North America accepted thousands of Irish immigrants during the 19th century as their homeland suffered under foreign imperialistic rule. Although settlers from the early portion of the century came to North America by choice in search of land, by far the largest influx of Irish immigrants came to North America during the Great Potato Famine of the late 1840s. Many of these Irish families left the country destitute and in some cases suffering from disease. However, those who survived the long ocean voyage were especially vital to the development of industry in the United States and what would become known as Canada. Research of immigration and passenger lists has shown many early immigrants bearing the name Broday: Andrew Brady, who arrived in Virginia in 1674; Daniel Brady, who was sent to America in 1741; Dennis Brady, who came to Philadelphia in 1746; Eleanor Brady, who came to Virginia in 1714.

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Broday Family Crest Products


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Broday Family Crest Products




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See Also


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See Also




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Citations


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Citations



    Other References

    1. McDonnell, Frances. Emigrants from Ireland to America 1735-1743 A Transcription of the report of the Irish House of Commons into Enforced emigration to America. Baltimore: Genealogical Publishing, 1992. Print. (ISBN 0-8063-1331-5).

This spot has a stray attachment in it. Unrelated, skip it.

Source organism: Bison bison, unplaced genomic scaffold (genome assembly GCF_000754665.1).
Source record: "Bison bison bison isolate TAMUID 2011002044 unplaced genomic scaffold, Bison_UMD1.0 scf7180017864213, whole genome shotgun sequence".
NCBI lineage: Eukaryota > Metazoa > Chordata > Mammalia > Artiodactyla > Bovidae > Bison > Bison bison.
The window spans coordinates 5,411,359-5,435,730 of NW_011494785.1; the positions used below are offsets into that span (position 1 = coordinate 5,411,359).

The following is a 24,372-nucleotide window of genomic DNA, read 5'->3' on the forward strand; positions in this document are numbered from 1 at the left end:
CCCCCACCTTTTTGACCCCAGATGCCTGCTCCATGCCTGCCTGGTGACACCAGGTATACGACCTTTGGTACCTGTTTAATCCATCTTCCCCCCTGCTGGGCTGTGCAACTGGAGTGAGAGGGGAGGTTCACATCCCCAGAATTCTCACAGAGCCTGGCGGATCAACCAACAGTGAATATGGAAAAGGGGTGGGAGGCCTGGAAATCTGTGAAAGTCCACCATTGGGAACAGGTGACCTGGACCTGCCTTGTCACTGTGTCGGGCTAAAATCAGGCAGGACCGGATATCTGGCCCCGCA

2. Woodham-Smith, Cecil. The Great Hunger Ireland 1845-1849. New York: Old Town Books, 1962. Print. (ISBN 0-88029-385-3).
    3. Sullivan, Sir Edward. The Book of Kells 3rd Edition. New York: Crescent Books, 1986. Print. (ISBN 0-517-61987-3).
    4. MacLysaght, Edward. Mores Irish Familes. Dublin: Irish Academic, 1982. Print. (ISBN 0-7165-0126-0).
    5. Browning, Charles H. Americans of Royal Descent. Baltimore: Genealogical Publishing. Print.
    6. Tepper, Michael Ed & Elizabeth P. Bentley Transcriber. Passenger Arrivals at the Port of Philadelphia 1800-1819. Baltimore: Genealogical Publishing Co., 1986. Print.
    7. Chadwick, Nora Kershaw and J.X.W.P Corcoran. The Celts. London: Penguin, 1970. Print. (ISBN 0140212116).
    8. Vicars, Sir Arthur. Index to the Prerogative Wills of Ireland 1536-1810. Baltimore: Genealogical Publishing Co. Print.
    9. Burke, Sir Bernard. General Armory Of England, Scotland, Ireland and Wales. Ramsbury: Heraldry Today. Print.
    10. Harris, Ruth-Ann and B. Emer O'Keefe. The Search for Missing Friends Irish Immigrant Advertisements Placed in the Boston Pilot Volume II 1851-1853. Boston, MA: New England Historic Genealogical Society, 1991. Print.
    11. ...

    The Broday Family Crest was acquired from the Houseofnames.com archives. The Broday Family Crest was drawn according to heraldic standards based on published blazons. We generally include the oldest published family crest once associated with each surname.

    This page was last modified on 27 October 2010 at 13:21.